Ordinarily, millions would have been delighted and all would have been well. Critics would have smiled without pointing scraggy little fingers at key mistakes and grumbling words like “pity” under their breath. This is because The Great Gatsby is not ordinary. Neither will it seem ordinary when the wonderful 3D images transport you through an entire new world of colour and vibrancy. But it’s just not The Great Gatsby.

Gatsby is an eccentric millionaire in the thriving 1920s bent on retrieving the love of his life, Daisy, who is married to old money sport star Tom Buchanan. Through his sparkling optimism he befriends the cousin of Daisy, Nick Carraway, and the emotional peacocking game takes shape. There is no end to Gatsby’s lavish gestures and ridiculous parties and it all builds to an inevitable crescendo.

Leonardo DiCaprio, who plays Jay Gatsby, is brilliant, making you wonder if there is anything he can’t do. Tobey Maguire excellently captures the emotional outsider that is Nick Carraway and Carey Mulligan is point perfect as the doe-eyed Daisy Buchanan. The rest of the ensemble cast, boasting names like Joel Edgerton, Isla Fisher and Jason Clarke, are also firing on all cylinders which indicates that Luhrmann brings out the best in his actors. But for some reason, the emotional feel is just not there.

In the 1974 film (there have been five including this new one: 1926, 1949, 1974, 2000, 2013), Robert Redford who played Gatsby drew the audience in perfectly as he embodied the estranged lover and Daisy, played by Mia Farrow, was the epitome of the foolish beautiful girl. The viewers’ breath was wrenched out as they left cinemas feeling empty, exactly as the story intends. This modern remake is a very good film – it will captivate the audience and really is a feast for the eyes but it is just not what it could have been. The Great Gatsby should have been a 10/10.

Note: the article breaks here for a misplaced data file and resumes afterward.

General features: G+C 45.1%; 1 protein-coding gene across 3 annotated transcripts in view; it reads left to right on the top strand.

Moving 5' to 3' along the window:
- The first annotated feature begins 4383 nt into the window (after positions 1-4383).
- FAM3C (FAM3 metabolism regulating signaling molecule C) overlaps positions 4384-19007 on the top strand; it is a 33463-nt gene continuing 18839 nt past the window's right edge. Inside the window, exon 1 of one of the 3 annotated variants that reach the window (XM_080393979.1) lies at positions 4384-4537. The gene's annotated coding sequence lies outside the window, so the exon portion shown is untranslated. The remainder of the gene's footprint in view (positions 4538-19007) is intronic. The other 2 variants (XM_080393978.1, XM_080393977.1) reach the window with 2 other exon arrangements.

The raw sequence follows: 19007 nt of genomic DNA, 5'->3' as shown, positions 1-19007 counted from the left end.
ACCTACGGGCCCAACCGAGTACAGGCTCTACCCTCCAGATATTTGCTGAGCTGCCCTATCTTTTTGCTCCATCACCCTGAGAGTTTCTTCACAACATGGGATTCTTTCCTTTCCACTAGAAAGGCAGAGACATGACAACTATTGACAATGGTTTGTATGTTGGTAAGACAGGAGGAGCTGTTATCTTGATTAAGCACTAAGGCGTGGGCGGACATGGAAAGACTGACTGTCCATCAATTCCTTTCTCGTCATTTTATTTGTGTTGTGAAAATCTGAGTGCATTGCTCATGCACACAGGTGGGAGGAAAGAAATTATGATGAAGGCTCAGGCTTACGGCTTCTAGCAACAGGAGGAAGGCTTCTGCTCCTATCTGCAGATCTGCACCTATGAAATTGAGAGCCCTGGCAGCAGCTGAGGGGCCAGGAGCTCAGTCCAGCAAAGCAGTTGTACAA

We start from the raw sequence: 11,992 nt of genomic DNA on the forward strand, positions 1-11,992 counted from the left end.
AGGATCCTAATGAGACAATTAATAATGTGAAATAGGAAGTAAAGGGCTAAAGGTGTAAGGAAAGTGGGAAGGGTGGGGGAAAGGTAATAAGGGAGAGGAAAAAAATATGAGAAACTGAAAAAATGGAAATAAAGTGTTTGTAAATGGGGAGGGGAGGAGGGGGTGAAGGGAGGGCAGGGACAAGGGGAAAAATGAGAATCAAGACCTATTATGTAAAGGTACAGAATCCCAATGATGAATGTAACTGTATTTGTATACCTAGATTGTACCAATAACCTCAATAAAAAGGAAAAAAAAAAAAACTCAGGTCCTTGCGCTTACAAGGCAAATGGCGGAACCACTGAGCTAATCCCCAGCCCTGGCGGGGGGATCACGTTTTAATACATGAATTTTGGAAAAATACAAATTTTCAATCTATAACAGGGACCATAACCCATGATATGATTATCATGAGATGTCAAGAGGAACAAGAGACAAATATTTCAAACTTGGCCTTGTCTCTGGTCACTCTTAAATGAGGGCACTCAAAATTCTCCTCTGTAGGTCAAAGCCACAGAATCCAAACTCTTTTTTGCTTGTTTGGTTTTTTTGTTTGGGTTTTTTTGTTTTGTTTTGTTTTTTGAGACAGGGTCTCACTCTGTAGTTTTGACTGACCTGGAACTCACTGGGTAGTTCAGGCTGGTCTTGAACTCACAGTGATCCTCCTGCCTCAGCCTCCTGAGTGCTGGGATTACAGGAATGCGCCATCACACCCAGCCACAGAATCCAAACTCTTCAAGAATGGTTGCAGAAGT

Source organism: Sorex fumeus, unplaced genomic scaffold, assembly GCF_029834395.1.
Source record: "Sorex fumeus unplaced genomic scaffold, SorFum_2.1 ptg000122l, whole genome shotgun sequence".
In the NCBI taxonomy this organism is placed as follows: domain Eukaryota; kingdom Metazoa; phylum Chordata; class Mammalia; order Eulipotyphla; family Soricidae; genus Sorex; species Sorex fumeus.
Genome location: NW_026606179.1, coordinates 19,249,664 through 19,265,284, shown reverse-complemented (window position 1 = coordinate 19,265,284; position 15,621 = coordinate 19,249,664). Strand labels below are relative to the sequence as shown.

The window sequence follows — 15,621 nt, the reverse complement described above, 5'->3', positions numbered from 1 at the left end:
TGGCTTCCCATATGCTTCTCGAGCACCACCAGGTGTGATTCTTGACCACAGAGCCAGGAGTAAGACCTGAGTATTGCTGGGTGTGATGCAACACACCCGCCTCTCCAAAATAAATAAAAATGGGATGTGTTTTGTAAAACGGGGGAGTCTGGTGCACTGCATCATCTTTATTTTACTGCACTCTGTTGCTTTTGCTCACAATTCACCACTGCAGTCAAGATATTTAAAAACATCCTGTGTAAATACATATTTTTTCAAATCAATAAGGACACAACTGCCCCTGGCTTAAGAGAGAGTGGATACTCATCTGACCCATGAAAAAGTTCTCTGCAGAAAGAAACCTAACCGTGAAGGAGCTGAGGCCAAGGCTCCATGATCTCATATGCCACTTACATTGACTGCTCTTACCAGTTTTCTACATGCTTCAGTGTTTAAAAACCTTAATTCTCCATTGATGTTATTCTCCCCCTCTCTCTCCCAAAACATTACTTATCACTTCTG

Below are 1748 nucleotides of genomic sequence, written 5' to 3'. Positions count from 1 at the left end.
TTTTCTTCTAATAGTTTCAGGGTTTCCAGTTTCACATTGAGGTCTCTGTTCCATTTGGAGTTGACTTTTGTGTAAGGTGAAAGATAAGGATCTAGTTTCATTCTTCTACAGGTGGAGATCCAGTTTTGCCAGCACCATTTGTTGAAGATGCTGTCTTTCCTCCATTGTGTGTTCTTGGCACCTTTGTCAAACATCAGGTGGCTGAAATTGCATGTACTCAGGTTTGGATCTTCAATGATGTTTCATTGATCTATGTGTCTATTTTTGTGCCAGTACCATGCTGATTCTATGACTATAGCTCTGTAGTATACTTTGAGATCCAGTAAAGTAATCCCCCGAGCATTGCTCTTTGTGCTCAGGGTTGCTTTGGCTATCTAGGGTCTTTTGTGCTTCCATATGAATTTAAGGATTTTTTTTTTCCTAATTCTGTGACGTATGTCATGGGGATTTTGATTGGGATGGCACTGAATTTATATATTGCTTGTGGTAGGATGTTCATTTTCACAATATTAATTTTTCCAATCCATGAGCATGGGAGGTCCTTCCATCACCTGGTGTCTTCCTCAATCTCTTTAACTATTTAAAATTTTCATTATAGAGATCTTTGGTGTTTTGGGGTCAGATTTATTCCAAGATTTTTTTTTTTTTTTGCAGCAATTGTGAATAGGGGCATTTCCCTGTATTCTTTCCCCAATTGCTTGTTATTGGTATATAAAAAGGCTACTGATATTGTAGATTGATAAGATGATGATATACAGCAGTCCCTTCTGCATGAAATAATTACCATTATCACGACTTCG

The soundtrack for Baz Luhrmann’s The Great Gatsby was almost as eagerly anticipated as the film itself. The star-studded soundtrack, which features Jay-Z as an executive producer, boasts a variety of artists at the top of their game in their respective genres. Artists range from the sultry melodies of Florence + the Machine and Sia to a hip-hop track by Jay-Z and the hushed, melancholy pop of The xx.

The main aim of the soundtrack was to incorporate music from the modern era and popular music from the roaring 20s. As a result, we’re offered an interesting combination of hi-hats, dance synths and horns with a little bit of dubstep thrown into the pot. The mixture of jazz, hip hop, dance and swing come together in this cacophony of a soundtrack, which is suited perfectly to Luhrmann’s colourful and frenzied adaption of Fitzgerald’s classic novel. A lot of the songs achieve the purpose of mixing the classical 1920s sound with that of 2013, albeit haphazardly at times.

Notable songs in the album are the pained and emotional “Over the Love” by Florence + the Machine and Lana Del Rey’s contemplative and hopeful “Young and Beautiful”, with the latter being played repeatedly throughout the film.

“Where the Wind Blows” by the relatively unknown artist Coco O (from Quadron, a Danish indie pop duo) is one of the songs on the album which fits both the modern era and that of the Jazz Age. The song has the feel of a smoke-filled speakeasy with the classic 1920s piano riffs and beat.

The covers on the album don’t quite hit the mark, with the exception of Jack White’s cover of the U2 song “Love is Blindness”. The versions of Amy Winehouse’s “Back to Black” and Beyoncé’s “Crazy in Love” seem to try too hard to stay within the confines of the decade. While the disjointed cover of “Back to Black” fits perfectly into the film, Winehouse fans may not appreciate André 3000 and Beyoncé’s more chilling version of the song. Emeli Sandé’s cover of “Crazy in Love” failed miserably, sounding more like something that would be heard in a karaoke bar than on the soundtrack of a Baz Luhrmann film.

Even though it has few individually remarkable songs, the production value of the album in its entirety cannot be faulted. The amount of work which was put into producing the appropriate music is obvious when you listen to this soundtrack, which is what you would expect from a producer of Jay-Z’s calibre. This soundtrack is one which is dependent on the film in order for most of the songs to be regarded as anything special.


Image: www.blenbureaux.com

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